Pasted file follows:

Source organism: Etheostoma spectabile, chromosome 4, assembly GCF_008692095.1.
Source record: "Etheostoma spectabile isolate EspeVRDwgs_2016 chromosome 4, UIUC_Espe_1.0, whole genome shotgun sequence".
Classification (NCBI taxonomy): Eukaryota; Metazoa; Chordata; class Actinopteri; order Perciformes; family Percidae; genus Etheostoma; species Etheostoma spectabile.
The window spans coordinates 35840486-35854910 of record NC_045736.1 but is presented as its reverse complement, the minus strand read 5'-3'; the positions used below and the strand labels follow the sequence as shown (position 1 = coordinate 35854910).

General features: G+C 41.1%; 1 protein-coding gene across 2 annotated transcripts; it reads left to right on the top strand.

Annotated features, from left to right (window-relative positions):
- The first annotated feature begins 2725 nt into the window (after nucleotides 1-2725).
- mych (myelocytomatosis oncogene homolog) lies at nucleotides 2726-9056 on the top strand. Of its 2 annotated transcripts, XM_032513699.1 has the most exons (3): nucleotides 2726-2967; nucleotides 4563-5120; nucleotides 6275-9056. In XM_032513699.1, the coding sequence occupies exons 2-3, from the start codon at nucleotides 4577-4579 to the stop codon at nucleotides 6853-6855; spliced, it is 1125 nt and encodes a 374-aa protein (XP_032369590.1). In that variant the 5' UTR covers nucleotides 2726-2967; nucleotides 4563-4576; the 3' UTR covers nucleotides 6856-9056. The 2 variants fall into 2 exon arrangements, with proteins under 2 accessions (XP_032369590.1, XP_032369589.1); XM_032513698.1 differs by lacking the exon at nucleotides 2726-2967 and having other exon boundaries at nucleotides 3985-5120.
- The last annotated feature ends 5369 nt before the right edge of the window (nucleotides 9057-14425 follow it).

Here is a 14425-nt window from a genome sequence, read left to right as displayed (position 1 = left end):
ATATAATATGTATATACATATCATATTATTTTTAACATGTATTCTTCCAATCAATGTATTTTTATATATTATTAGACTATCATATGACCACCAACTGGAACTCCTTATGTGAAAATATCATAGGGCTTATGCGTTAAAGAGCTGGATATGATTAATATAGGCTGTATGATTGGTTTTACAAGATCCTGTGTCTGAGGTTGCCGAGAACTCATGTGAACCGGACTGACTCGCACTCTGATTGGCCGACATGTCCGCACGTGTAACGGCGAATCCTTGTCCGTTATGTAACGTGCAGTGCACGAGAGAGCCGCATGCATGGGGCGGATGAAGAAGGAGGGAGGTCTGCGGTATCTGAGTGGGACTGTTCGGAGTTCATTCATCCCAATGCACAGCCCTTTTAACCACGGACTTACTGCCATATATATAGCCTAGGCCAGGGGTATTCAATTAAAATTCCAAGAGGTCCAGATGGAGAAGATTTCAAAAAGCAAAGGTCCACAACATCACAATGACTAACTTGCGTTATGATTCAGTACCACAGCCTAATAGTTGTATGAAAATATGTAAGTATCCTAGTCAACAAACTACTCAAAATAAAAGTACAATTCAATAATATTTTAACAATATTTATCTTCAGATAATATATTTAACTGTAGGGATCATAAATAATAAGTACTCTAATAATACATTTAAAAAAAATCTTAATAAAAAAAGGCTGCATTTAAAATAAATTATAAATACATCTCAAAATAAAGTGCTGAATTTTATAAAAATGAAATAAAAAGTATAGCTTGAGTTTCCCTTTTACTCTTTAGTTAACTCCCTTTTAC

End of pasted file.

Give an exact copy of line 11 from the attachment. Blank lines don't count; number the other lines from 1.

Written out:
ATATAATATGTATATACATATCATATTATTTTTAACATGTATTCTTCCAATCAATGTATTTTTATATATTATTAGACTATCATATGACCACCAACTGGAACTCCTTATGTGAAAATATCATAGGGCTTATGCGTTAAAGAGCTGGATATGATTAATATAGGCTGTATGATTGGTTTTACAAGATCCTGTGTCTGAGGTTGCCGAGAACTCATGTGAACCGGACTGACTCGCACTCTGATTGGCCGACATGTCCGCACGTGTAACGGCGAATCCTTGTCCGTTATGTAACGTGCAGTGCACGAGAGAGCCGCATGCATGGGGCGGATGAAGAAGGAGGGAGGTCTGCGGTATCTGAGTGGGACTGTTCGGAGTTCATTCATCCCAATGCACAGCCCTTTTAACCACGGACTTACTGCCATATATATAGCCTAGGCCAGGGGTATTCAATTAAAATTCCAAGAGGTCCAGATGGAGAAGATTTCAAAAAGCAAAGGTCCACAACATCACAATGACTAACTTGCGTTATGATTCAGTACCACAGCCTAATAGTTGTATGAAAATATGTAAGTATCCTAGTCAACAAACTACTCAAAATAAAAGTACAATTCAATAATATTTTAACAATATTTATCTTCAGATAATATATTTAACTGTAGGGATCATAAATAATAAGTACTCTAATAATACATTTAAAAAAAATCTTAATAAAAAAAGGCTGCATTTAAAATAAATTATAAATACATCTCAAAATAAAGTGCTGAATTTTATAAAAATGAAATAAAAAGTATAGCTTGAGTTTCCCTTTTACTCTTTAGTTAACTCCCTTTTAC